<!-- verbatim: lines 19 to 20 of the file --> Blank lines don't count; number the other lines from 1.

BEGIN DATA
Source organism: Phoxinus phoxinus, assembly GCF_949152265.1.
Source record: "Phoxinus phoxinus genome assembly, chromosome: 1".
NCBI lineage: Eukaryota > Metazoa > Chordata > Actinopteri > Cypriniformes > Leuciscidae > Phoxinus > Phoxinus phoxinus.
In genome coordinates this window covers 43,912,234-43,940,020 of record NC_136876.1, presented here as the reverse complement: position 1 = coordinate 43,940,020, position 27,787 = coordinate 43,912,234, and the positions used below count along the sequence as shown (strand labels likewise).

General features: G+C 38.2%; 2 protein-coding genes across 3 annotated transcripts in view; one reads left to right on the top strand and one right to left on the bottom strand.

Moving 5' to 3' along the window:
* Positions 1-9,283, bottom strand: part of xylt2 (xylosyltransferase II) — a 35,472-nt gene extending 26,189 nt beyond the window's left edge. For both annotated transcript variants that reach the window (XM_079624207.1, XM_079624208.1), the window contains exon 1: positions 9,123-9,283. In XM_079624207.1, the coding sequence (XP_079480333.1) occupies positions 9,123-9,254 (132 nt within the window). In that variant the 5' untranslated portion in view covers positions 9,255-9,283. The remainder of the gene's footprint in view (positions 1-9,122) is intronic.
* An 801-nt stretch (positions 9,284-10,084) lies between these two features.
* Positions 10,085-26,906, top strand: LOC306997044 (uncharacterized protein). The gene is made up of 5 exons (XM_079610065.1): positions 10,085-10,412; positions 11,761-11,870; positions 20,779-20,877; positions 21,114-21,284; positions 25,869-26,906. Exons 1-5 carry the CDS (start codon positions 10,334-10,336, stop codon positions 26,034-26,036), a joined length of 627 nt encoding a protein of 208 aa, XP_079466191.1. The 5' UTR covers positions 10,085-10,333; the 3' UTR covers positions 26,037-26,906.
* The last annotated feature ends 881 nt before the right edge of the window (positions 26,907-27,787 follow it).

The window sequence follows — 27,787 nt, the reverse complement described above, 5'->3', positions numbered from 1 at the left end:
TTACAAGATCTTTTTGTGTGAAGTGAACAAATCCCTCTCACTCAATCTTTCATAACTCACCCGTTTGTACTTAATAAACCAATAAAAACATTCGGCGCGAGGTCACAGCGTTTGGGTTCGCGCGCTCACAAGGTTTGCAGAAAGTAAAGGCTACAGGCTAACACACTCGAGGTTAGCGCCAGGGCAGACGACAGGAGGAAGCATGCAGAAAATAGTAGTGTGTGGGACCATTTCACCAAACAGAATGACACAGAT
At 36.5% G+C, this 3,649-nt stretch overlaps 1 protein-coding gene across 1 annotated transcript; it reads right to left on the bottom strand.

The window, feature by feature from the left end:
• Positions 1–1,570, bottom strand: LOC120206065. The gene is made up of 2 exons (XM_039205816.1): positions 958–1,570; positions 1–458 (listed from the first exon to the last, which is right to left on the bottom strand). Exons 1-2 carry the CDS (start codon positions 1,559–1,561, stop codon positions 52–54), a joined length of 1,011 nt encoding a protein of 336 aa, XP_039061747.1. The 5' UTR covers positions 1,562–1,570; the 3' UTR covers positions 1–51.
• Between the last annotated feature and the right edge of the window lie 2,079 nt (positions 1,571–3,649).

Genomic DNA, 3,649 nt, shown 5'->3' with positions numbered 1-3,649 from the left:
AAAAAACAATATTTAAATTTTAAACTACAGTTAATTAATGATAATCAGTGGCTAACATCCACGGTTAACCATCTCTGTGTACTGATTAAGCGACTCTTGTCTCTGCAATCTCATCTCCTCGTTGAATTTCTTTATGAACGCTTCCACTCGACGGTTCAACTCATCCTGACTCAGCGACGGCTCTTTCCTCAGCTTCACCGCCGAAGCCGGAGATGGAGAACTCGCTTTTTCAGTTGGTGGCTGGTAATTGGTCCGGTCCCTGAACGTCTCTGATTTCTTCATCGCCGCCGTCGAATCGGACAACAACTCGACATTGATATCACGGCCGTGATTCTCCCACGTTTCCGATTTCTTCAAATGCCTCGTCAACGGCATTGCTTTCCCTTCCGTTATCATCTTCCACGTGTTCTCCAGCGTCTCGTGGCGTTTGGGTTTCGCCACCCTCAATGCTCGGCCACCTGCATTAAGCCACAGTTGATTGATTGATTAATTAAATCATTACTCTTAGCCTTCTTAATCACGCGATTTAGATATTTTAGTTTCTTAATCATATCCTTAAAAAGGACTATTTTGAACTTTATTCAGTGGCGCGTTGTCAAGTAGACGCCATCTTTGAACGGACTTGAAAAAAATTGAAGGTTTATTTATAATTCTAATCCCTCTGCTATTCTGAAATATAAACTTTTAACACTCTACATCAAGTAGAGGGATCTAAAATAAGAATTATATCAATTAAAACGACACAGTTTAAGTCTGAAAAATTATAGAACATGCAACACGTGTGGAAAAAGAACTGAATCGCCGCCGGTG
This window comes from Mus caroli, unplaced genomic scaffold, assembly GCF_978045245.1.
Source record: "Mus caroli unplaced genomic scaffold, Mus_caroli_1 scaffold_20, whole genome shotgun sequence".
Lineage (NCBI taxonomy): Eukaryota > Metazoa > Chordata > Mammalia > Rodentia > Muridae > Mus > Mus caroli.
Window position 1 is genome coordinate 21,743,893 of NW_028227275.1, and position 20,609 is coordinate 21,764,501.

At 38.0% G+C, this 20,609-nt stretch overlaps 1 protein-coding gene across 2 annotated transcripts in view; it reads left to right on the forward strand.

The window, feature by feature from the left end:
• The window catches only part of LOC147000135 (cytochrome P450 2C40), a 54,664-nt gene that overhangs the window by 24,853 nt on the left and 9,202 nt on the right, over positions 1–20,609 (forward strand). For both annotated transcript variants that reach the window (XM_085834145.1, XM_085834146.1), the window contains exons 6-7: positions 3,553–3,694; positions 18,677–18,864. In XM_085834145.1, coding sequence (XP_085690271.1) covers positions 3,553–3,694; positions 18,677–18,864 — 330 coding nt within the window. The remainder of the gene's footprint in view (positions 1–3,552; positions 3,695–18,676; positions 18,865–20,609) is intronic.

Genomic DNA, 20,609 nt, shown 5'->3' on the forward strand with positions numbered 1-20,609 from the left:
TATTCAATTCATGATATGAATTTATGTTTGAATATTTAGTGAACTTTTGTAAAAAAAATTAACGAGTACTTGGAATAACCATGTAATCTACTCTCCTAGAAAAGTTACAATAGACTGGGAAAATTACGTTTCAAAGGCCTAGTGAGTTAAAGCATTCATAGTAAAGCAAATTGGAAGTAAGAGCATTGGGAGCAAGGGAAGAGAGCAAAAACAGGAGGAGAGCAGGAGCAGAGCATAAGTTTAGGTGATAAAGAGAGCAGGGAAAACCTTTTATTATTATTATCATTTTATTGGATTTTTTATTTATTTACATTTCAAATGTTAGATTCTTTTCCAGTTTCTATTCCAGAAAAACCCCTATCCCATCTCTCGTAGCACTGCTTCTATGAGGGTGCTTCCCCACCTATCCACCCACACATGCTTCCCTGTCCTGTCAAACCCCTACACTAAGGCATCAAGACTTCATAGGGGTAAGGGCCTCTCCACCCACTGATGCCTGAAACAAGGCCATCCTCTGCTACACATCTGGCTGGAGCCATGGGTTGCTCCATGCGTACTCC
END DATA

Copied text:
This window comes from Mus caroli, unplaced genomic scaffold, assembly GCF_978045245.1.
Source record: "Mus caroli unplaced genomic scaffold, Mus_caroli_1 scaffold_20, whole genome shotgun sequence".